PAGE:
Cinema, since its early introductions, has been a window for people to peak into new worlds distant from theirs, and untangle ideas alien to their cultures. As it developed, the silver-screen started to play an undeniable cultural and intellectual role in narrating history, recreating timeless literature and reflecting societies.
To the majority of internet users, much of what the world cinema has produced is available at the tip of one’s fingers. But when it comes to Egyptian cinema, finding your favorite movies at a good quality online might come off rather problematic.
That’s why Google created the YouTube channel Aflam, an archive for the Egyptian cinema. The channel is not only heavenly for cinema lovers, but those with OCD tendencies as well. Sorted by genre, decade of production, main actor, main actress, and other classifications, revisiting Egyptian cinema can’t be any easier or more pleasant.
The first touchdown for cinema in Egypt was in 5 November 1896 when the The Lumière brothers’ short films were displayed in Alexandria, less than a year after their premiere in Paris.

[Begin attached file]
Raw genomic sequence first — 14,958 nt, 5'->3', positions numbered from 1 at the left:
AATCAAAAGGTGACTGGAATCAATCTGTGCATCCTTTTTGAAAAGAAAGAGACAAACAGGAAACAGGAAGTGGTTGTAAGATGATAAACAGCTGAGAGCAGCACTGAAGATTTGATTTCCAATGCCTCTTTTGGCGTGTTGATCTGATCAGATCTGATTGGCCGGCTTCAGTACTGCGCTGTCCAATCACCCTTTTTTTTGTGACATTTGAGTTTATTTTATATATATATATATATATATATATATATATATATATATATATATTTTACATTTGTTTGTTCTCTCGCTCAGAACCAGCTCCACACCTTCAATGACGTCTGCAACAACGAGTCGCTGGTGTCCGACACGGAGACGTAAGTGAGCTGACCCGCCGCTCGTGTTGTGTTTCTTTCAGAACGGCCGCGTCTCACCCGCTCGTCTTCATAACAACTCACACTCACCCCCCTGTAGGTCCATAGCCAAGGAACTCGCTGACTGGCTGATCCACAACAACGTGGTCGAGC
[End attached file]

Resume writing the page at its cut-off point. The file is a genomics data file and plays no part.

For a long time, this new form of art was dominated by foreigners. It wasn’t until 1923 that Muhammad Bayyumi established the first cinema studio established by an Egyptian, Studio Amon Films. Later, together with Talaat Harb, Bayyumi laid foundation for Studio Misr, which was a cinematic revolution in Egypt and across the region.
Before the decade was over in 1927, the first full-length feature film, ‘Kiss in the Dessert’ (Qublah Fel Sahara) was produced in Egypt. But while melodrama was king in the late 20s and early 30s, it wasn’t long before music and cinema merged in the first Egyptian musical, ‘Al-Warda Al-Baida’ (The White Rose) in 1933. This era made way for some of Egypt’s musical silver-screen giants such as Abdel Wahab, Umm Kulthum, Layla Mourad, Sabah, Asmahan, Abdel Halim Hafez and many more.
By the 1940s, the Egyptian film industry had ripened to a point where until the 1950s, it was hard to differentiate between the quality of Egyptian films, and others produced in France, Italy, or the US. Spanning the three decades from the 1940s up till the 1960s, the film industry gave us what is now considered the ‘Golden Era of Egyptian Cinema.’
Although the nationalization of cinema in 1961 by Abdel Nasser was one of the root causes for the expansion of cinema, allowing for the inclusion of more rising talents across the different specialties of cinema, much of what the industry produced barely made any revenue to the extent that some of the cinema veterans went bankrupt, such as the iconic comedian Ismail Yassin.
It wasn’t until the 1970s that the industry was denationalized, and the commercial era started taking over, ending a Golden Era we never stop yearning for.